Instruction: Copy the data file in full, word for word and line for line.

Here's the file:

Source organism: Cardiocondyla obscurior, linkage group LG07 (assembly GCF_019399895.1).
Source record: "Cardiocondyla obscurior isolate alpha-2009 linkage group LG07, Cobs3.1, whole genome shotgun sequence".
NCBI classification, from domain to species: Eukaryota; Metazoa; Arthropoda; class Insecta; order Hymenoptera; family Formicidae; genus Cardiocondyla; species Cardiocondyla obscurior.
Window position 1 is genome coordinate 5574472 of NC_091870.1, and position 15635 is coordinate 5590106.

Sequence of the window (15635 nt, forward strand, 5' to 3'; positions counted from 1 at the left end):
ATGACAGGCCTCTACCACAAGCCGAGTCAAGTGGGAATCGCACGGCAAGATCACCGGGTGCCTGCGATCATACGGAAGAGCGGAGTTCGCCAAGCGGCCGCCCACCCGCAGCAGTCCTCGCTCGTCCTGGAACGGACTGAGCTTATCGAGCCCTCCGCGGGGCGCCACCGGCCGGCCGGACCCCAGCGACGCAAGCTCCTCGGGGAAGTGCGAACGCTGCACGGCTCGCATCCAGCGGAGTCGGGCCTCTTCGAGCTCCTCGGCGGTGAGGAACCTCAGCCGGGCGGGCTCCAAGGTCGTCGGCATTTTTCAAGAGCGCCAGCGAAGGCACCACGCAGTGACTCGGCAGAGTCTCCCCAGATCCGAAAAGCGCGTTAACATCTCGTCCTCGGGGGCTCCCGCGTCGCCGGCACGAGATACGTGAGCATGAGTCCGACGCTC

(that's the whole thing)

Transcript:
Source organism: Cardiocondyla obscurior, linkage group LG07 (assembly GCF_019399895.1).
Source record: "Cardiocondyla obscurior isolate alpha-2009 linkage group LG07, Cobs3.1, whole genome shotgun sequence".
NCBI classification, from domain to species: Eukaryota; Metazoa; Arthropoda; class Insecta; order Hymenoptera; family Formicidae; genus Cardiocondyla; species Cardiocondyla obscurior.
Window position 1 is genome coordinate 5574472 of NC_091870.1, and position 15635 is coordinate 5590106.

Sequence of the window (15635 nt, forward strand, 5' to 3'; positions counted from 1 at the left end):
ATGACAGGCCTCTACCACAAGCCGAGTCAAGTGGGAATCGCACGGCAAGATCACCGGGTGCCTGCGATCATACGGAAGAGCGGAGTTCGCCAAGCGGCCGCCCACCCGCAGCAGTCCTCGCTCGTCCTGGAACGGACTGAGCTTATCGAGCCCTCCGCGGGGCGCCACCGGCCGGCCGGACCCCAGCGACGCAAGCTCCTCGGGGAAGTGCGAACGCTGCACGGCTCGCATCCAGCGGAGTCGGGCCTCTTCGAGCTCCTCGGCGGTGAGGAACCTCAGCCGGGCGGGCTCCAAGGTCGTCGGCATTTTTCAAGAGCGCCAGCGAAGGCACCACGCAGTGACTCGGCAGAGTCTCCCCAGATCCGAAAAGCGCGTTAACATCTCGTCCTCGGGGGCTCCCGCGTCGCCGGCACGAGATACGTGAGCATGAGTCCGACGCTC